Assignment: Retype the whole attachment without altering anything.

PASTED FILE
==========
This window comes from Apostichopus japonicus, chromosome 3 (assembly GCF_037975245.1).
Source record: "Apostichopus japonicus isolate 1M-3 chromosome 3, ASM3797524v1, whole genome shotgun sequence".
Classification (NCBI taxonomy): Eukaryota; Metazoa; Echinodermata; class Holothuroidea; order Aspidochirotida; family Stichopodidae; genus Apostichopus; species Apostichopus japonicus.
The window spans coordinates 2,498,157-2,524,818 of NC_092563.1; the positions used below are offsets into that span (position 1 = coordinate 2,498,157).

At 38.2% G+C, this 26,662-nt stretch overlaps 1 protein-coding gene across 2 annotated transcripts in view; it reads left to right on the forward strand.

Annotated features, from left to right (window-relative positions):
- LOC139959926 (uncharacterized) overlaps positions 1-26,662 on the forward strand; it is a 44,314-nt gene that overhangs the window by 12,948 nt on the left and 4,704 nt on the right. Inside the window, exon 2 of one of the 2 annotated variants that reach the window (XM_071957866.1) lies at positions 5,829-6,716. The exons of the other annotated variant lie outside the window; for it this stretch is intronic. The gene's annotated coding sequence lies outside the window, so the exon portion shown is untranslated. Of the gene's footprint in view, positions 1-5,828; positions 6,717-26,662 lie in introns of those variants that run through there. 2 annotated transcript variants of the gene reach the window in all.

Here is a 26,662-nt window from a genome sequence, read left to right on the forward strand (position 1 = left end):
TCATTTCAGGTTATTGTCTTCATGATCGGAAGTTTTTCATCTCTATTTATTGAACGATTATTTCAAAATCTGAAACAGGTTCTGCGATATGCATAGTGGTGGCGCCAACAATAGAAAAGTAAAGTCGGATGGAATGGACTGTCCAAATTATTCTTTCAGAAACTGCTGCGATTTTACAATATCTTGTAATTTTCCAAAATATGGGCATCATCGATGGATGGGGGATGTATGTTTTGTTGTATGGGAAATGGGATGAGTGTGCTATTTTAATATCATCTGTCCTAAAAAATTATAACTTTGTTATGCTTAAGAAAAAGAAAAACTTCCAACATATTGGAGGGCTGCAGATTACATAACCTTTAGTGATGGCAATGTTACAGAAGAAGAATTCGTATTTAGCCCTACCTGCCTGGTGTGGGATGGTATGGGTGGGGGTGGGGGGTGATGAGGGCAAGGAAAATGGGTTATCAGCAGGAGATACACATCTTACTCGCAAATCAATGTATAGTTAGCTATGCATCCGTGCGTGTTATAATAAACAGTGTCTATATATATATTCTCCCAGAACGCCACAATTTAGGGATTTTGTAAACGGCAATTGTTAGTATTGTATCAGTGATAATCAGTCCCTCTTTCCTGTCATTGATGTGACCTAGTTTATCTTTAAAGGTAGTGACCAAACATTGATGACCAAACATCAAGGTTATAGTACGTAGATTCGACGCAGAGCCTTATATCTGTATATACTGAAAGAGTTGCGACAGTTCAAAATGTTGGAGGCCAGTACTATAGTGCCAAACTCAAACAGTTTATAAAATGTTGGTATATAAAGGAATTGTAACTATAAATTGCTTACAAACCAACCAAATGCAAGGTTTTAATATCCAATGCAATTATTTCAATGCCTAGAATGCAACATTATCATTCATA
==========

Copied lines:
This window comes from Apostichopus japonicus, chromosome 3 (assembly GCF_037975245.1).
Source record: "Apostichopus japonicus isolate 1M-3 chromosome 3, ASM3797524v1, whole genome shotgun sequence".
Classification (NCBI taxonomy): Eukaryota; Metazoa; Echinodermata; class Holothuroidea; order Aspidochirotida; family Stichopodidae; genus Apostichopus; species Apostichopus japonicus.
The window spans coordinates 2,498,157-2,524,818 of NC_092563.1; the positions used below are offsets into that span (position 1 = coordinate 2,498,157).

At 38.2% G+C, this 26,662-nt stretch overlaps 1 protein-coding gene across 2 annotated transcripts in view; it reads left to right on the forward strand.

Annotated features, from left to right (window-relative positions):
- LOC139959926 (uncharacterized) overlaps positions 1-26,662 on the forward strand; it is a 44,314-nt gene that overhangs the window by 12,948 nt on the left and 4,704 nt on the right. Inside the window, exon 2 of one of the 2 annotated variants that reach the window (XM_071957866.1) lies at positions 5,829-6,716. The exons of the other annotated variant lie outside the window; for it this stretch is intronic. The gene's annotated coding sequence lies outside the window, so the exon portion shown is untranslated. Of the gene's footprint in view, positions 1-5,828; positions 6,717-26,662 lie in introns of those variants that run through there. 2 annotated transcript variants of the gene reach the window in all.

Here is a 26,662-nt window from a genome sequence, read left to right on the forward strand (position 1 = left end):
TCATTTCAGGTTATTGTCTTCATGATCGGAAGTTTTTCATCTCTATTTATTGAACGATTATTTCAAAATCTGAAACAGGTTCTGCGATATGCATAGTGGTGGCGCCAACAATAGAAAAGTAAAGTCGGATGGAATGGACTGTCCAAATTATTCTTTCAGAAACTGCTGCGATTTTACAATATCTTGTAATTTTCCAAAATATGGGCATCATCGATGGATGGGGGATGTATGTTTTGTTGTATGGGAAATGGGATGAGTGTGCTATTTTAATATCATCTGTCCTAAAAAATTATAACTTTGTTATGCTTAAGAAAAAGAAAAACTTCCAACATATTGGAGGGCTGCAGATTACATAACCTTTAGTGATGGCAATGTTACAGAAGAAGAATTCGTATTTAGCCCTACCTGCCTGGTGTGGGATGGTATGGGTGGGGGTGGGGGGTGATGAGGGCAAGGAAAATGGGTTATCAGCAGGAGATACACATCTTACTCGCAAATCAATGTATAGTTAGCTATGCATCCGTGCGTGTTATAATAAACAGTGTCTATATATATATTCTCCCAGAACGCCACAATTTAGGGATTTTGTAAACGGCAATTGTTAGTATTGTATCAGTGATAATCAGTCCCTCTTTCCTGTCATTGATGTGACCTAGTTTATCTTTAAAGGTAGTGACCAAACATTGATGACCAAACATCAAGGTTATAGTACGTAGATTCGACGCAGAGCCTTATATCTGTATATACTGAAAGAGTTGCGACAGTTCAAAATGTTGGAGGCCAGTACTATAGTGCCAAACTCAAACAGTTTATAAAATGTTGGTATATAAAGGAATTGTAACTATAAATTGCTTACAAACCAACCAAATGCAAGGTTTTAATATCCAATGCAATTATTTCAATGCCTAGAATGCAACATTATCATTCATA